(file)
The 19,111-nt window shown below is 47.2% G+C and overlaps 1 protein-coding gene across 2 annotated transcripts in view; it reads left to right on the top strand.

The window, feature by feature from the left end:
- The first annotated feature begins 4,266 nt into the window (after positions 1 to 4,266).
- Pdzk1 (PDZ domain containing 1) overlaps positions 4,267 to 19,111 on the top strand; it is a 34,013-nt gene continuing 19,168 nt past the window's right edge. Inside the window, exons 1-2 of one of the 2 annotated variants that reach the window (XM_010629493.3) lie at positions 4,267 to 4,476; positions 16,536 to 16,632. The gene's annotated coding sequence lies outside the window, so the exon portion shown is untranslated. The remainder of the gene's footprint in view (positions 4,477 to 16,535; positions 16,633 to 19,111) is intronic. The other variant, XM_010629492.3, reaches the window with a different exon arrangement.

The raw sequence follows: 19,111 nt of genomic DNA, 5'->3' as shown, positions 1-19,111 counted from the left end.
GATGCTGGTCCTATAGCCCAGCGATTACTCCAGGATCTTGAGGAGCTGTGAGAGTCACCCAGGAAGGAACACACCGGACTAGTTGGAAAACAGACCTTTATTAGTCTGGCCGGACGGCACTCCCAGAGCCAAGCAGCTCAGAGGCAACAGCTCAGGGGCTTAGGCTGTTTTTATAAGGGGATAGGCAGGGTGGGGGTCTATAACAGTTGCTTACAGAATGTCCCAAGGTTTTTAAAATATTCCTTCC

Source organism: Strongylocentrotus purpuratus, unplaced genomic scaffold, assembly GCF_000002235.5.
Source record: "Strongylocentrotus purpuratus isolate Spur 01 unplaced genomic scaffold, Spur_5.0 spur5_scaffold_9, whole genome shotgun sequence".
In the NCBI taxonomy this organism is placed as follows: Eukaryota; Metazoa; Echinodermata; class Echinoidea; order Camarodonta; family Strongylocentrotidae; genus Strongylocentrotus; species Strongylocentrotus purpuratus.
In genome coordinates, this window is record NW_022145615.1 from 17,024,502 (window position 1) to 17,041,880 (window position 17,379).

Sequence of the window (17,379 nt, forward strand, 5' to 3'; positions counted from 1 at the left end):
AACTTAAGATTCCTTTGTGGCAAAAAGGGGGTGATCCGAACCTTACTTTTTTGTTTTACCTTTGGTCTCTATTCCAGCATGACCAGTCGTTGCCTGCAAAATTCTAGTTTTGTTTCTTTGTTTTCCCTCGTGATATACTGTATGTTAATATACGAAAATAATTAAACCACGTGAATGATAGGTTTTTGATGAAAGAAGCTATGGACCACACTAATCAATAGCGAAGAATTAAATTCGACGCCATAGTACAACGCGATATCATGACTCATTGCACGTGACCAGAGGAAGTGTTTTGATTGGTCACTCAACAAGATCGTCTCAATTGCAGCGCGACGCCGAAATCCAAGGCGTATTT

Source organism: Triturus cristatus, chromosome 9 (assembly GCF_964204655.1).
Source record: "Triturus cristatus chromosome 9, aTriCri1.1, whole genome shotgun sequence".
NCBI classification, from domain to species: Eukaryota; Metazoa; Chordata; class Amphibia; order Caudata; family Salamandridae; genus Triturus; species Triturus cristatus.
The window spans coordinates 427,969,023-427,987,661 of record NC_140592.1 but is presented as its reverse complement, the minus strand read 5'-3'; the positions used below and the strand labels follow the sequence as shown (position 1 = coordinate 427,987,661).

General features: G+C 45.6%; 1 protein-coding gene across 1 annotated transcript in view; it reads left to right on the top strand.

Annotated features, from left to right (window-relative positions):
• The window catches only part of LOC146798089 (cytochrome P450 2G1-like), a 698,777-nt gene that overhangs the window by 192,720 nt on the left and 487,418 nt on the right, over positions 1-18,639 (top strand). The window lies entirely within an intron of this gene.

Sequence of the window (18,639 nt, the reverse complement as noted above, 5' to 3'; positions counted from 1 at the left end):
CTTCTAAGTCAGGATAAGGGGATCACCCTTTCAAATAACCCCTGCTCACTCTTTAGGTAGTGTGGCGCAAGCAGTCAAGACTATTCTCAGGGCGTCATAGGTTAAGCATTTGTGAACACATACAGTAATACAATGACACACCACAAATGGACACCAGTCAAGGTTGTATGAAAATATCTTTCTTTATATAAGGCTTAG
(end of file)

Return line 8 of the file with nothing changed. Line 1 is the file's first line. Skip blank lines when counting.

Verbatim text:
Source record: "Strongylocentrotus purpuratus isolate Spur 01 unplaced genomic scaffold, Spur_5.0 spur5_scaffold_9, whole genome shotgun sequence".